Another fine Peter Collins’ photograph shows two Class 40s performing the King’s Cross Shuffle between the fuel stabling point and the platforms. This complex manoeuvre was necessary due to the cramped layout of the stabling point just to the west of the station throat by the Gasworks Tunnel.
The furthest locomotive is standing at the north end of Platform 16 (or 14 depending on the date of the photo). This platform was for Northbound services between Moorgate and the Hertfordshire suburbs; the Southbound trains using the York Road station on the far east of the King’s Cross complex. The Moorgate services were diverted away from the King’s Cross station to use the Northern City Line in November 1976, and the Platform seen here was closed in 1977 as part of the construction works for the electrification of the suburban routes out of King’s Cross. The stabling point was closed in May 1979, with locomotives subsequently being serviced at Finsbury Park Depot to the north.
Whilst both locos have disc head-codes, the loco in the platform sports the new BR Blue livery, although still with pre-TOPS number, whereas the loco in the foreground is painted in BR Green and has a pre-TOPS number.
The train shed of St. Pancras Station forms a fine backdrop to the photograph. Whilst this scene is unchanged since steam days at King’s Cross nearly all of it has been swept away (including probably the locomotives) during the station’s modernisation and rationalisation. Whilst steam had ended in 1963, some ten years previously, many of the operating practices were still in place at this time, and one can imagine two A1 Pacifics in place of the Type 4s just as easily!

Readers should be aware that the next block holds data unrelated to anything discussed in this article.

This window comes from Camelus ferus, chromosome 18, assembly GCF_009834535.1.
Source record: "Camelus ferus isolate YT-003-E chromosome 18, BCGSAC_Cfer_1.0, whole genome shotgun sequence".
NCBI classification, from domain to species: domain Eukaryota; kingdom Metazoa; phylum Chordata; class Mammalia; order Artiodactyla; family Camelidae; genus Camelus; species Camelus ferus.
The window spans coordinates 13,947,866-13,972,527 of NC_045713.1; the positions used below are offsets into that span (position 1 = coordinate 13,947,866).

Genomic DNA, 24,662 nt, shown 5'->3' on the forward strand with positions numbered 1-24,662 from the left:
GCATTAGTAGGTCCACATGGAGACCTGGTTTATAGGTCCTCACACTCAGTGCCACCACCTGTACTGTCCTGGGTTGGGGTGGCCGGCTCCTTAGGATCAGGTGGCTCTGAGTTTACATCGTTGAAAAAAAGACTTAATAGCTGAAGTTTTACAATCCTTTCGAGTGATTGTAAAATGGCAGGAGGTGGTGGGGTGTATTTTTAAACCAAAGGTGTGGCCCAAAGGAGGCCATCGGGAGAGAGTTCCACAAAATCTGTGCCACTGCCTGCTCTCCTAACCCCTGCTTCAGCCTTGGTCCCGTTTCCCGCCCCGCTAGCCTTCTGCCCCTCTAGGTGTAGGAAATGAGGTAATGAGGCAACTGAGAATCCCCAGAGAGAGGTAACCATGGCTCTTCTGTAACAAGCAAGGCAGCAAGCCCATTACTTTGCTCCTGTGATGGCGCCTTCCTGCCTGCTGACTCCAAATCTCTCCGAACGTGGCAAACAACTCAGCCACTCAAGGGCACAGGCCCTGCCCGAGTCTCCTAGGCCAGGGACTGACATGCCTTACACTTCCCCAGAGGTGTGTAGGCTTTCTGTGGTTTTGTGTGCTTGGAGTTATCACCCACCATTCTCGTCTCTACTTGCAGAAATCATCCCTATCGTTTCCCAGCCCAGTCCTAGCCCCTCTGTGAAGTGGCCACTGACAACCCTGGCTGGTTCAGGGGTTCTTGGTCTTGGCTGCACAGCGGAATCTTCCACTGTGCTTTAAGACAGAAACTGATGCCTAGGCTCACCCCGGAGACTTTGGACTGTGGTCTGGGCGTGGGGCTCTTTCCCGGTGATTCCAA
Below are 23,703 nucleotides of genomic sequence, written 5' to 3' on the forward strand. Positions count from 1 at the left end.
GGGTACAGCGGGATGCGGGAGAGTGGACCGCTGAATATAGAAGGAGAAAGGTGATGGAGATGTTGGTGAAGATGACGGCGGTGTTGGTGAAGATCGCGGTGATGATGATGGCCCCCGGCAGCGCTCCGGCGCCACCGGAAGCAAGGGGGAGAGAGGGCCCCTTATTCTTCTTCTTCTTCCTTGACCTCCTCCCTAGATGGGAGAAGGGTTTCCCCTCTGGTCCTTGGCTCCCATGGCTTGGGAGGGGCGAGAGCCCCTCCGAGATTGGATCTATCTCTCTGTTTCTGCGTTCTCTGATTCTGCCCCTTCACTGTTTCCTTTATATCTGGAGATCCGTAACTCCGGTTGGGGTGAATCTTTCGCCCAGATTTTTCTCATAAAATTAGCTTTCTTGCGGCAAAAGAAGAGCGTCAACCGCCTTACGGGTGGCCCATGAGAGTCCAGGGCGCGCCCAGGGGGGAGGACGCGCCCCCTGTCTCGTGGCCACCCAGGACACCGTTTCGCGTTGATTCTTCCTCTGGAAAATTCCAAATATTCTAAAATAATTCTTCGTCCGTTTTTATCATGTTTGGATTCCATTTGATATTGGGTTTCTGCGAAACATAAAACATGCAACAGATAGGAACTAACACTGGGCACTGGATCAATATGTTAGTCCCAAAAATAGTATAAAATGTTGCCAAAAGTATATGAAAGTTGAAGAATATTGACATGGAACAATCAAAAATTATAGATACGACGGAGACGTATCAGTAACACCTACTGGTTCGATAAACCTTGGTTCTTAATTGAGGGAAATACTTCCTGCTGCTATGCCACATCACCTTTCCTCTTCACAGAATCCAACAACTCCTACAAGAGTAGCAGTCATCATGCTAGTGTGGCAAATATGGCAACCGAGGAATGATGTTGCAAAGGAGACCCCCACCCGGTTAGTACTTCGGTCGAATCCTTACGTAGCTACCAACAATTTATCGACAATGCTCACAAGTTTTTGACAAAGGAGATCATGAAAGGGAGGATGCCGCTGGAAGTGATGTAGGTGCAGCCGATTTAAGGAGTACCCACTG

There are countless images of steam locomotives at sheds around the country. Images such as this WD at Darlington, were taken by many enthusiasts and photographers to record the everyday workings of a steam shed. Darlington shed was somewhat different due to the Darlington Works maintaining locomotives from all over the Eastern Region, so visitors from afar would often attract spotters and photographers.
I like this photograph for many reasons. The rundown appearance of the WD is only brightened by the newly painted smokebox numberplate and shed plate. I need to check my WD reference book to ensure the date matches those of the maintenance records for 90149.
What I really like about the photograph are the little cameos spread around the picture. The first is the line is the line of shadows thrown by the photographers onto the trackwork in the late afternoon sunshine. There must be at least 10 shadows, each one offering the photographer a different shot of the same scene. Secondly, the wagon containing the kindling wood for starting fires, transferred from the wagon by a hand cart. The buildings behind the loco don’t appear to cater for locomotives anymore, appearing to be too small to allow a loco inside (do you know any different?).
Finally, the locomotive itself offers an insight into the state of British Railways in November 1963. Steam had already been ousted south of Peterborough on the East Coast Main Line (some two months earlier), but freight engines were still the mainstay of freight trains in the Midlands and Yorkshire. 90149 would end its days at Langwith Junction in Nottinghamshire, being withdrawn in January 1966, some 22 years after being built to help the war effort in June 1943. No effort has been made to even clean the engine after its works visit, and I assume that the smokebox id’s were only renewed to help identify the loco from others in the works.
The fact that this locomotive was kept working seems, to me at least, to raise questions about the Modernisation Plan, and especially its implementation.